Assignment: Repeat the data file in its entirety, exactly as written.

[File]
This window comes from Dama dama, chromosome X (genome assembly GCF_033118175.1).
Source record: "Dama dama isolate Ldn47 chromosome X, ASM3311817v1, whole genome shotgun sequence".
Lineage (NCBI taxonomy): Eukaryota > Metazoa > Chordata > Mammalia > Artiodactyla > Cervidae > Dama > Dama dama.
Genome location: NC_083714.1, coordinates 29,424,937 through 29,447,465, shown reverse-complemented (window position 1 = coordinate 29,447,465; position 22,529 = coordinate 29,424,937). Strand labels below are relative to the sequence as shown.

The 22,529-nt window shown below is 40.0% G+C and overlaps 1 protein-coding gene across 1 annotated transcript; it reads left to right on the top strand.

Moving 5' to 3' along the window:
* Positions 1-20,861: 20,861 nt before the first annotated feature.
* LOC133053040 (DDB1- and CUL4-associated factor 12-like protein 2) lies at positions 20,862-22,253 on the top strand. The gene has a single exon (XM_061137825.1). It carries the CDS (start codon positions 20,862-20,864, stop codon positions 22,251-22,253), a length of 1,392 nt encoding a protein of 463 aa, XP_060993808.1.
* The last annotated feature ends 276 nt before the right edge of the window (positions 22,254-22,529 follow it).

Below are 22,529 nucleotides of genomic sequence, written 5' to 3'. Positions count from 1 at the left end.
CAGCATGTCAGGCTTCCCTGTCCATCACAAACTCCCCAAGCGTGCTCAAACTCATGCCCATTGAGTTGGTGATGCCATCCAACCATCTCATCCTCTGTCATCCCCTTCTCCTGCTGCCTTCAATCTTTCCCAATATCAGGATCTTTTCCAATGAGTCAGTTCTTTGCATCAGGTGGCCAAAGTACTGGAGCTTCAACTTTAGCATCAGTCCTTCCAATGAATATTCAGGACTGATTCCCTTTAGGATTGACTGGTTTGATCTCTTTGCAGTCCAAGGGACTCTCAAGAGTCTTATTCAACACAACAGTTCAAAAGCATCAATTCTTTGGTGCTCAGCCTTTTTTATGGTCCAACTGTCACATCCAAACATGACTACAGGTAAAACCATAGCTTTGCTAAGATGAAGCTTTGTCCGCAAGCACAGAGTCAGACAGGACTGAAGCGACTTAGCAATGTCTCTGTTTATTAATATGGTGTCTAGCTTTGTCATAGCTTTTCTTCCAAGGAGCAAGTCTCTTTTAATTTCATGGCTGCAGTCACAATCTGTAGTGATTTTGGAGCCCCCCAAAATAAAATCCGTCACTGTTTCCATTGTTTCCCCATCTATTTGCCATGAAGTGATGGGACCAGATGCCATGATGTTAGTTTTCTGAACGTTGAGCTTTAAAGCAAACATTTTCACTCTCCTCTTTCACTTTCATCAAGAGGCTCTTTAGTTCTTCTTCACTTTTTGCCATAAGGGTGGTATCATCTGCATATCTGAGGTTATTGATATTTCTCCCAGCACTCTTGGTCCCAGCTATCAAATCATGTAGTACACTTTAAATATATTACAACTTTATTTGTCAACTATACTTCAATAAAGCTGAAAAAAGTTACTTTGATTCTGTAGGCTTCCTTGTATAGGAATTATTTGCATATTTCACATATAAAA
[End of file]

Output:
This window comes from Dama dama, chromosome X (genome assembly GCF_033118175.1).
Source record: "Dama dama isolate Ldn47 chromosome X, ASM3311817v1, whole genome shotgun sequence".
Lineage (NCBI taxonomy): Eukaryota > Metazoa > Chordata > Mammalia > Artiodactyla > Cervidae > Dama > Dama dama.
Genome location: NC_083714.1, coordinates 29,424,937 through 29,447,465, shown reverse-complemented (window position 1 = coordinate 29,447,465; position 22,529 = coordinate 29,424,937). Strand labels below are relative to the sequence as shown.

The 22,529-nt window shown below is 40.0% G+C and overlaps 1 protein-coding gene across 1 annotated transcript; it reads left to right on the top strand.

Moving 5' to 3' along the window:
* Positions 1-20,861: 20,861 nt before the first annotated feature.
* LOC133053040 (DDB1- and CUL4-associated factor 12-like protein 2) lies at positions 20,862-22,253 on the top strand. The gene has a single exon (XM_061137825.1). It carries the CDS (start codon positions 20,862-20,864, stop codon positions 22,251-22,253), a length of 1,392 nt encoding a protein of 463 aa, XP_060993808.1.
* The last annotated feature ends 276 nt before the right edge of the window (positions 22,254-22,529 follow it).

Below are 22,529 nucleotides of genomic sequence, written 5' to 3'. Positions count from 1 at the left end.
CAGCATGTCAGGCTTCCCTGTCCATCACAAACTCCCCAAGCGTGCTCAAACTCATGCCCATTGAGTTGGTGATGCCATCCAACCATCTCATCCTCTGTCATCCCCTTCTCCTGCTGCCTTCAATCTTTCCCAATATCAGGATCTTTTCCAATGAGTCAGTTCTTTGCATCAGGTGGCCAAAGTACTGGAGCTTCAACTTTAGCATCAGTCCTTCCAATGAATATTCAGGACTGATTCCCTTTAGGATTGACTGGTTTGATCTCTTTGCAGTCCAAGGGACTCTCAAGAGTCTTATTCAACACAACAGTTCAAAAGCATCAATTCTTTGGTGCTCAGCCTTTTTTATGGTCCAACTGTCACATCCAAACATGACTACAGGTAAAACCATAGCTTTGCTAAGATGAAGCTTTGTCCGCAAGCACAGAGTCAGACAGGACTGAAGCGACTTAGCAATGTCTCTGTTTATTAATATGGTGTCTAGCTTTGTCATAGCTTTTCTTCCAAGGAGCAAGTCTCTTTTAATTTCATGGCTGCAGTCACAATCTGTAGTGATTTTGGAGCCCCCCAAAATAAAATCCGTCACTGTTTCCATTGTTTCCCCATCTATTTGCCATGAAGTGATGGGACCAGATGCCATGATGTTAGTTTTCTGAACGTTGAGCTTTAAAGCAAACATTTTCACTCTCCTCTTTCACTTTCATCAAGAGGCTCTTTAGTTCTTCTTCACTTTTTGCCATAAGGGTGGTATCATCTGCATATCTGAGGTTATTGATATTTCTCCCAGCACTCTTGGTCCCAGCTATCAAATCATGTAGTACACTTTAAATATATTACAACTTTATTTGTCAACTATACTTCAATAAAGCTGAAAAAAGTTACTTTGATTCTGTAGGCTTCCTTGTATAGGAATTATTTGCATATTTCACATATAAAA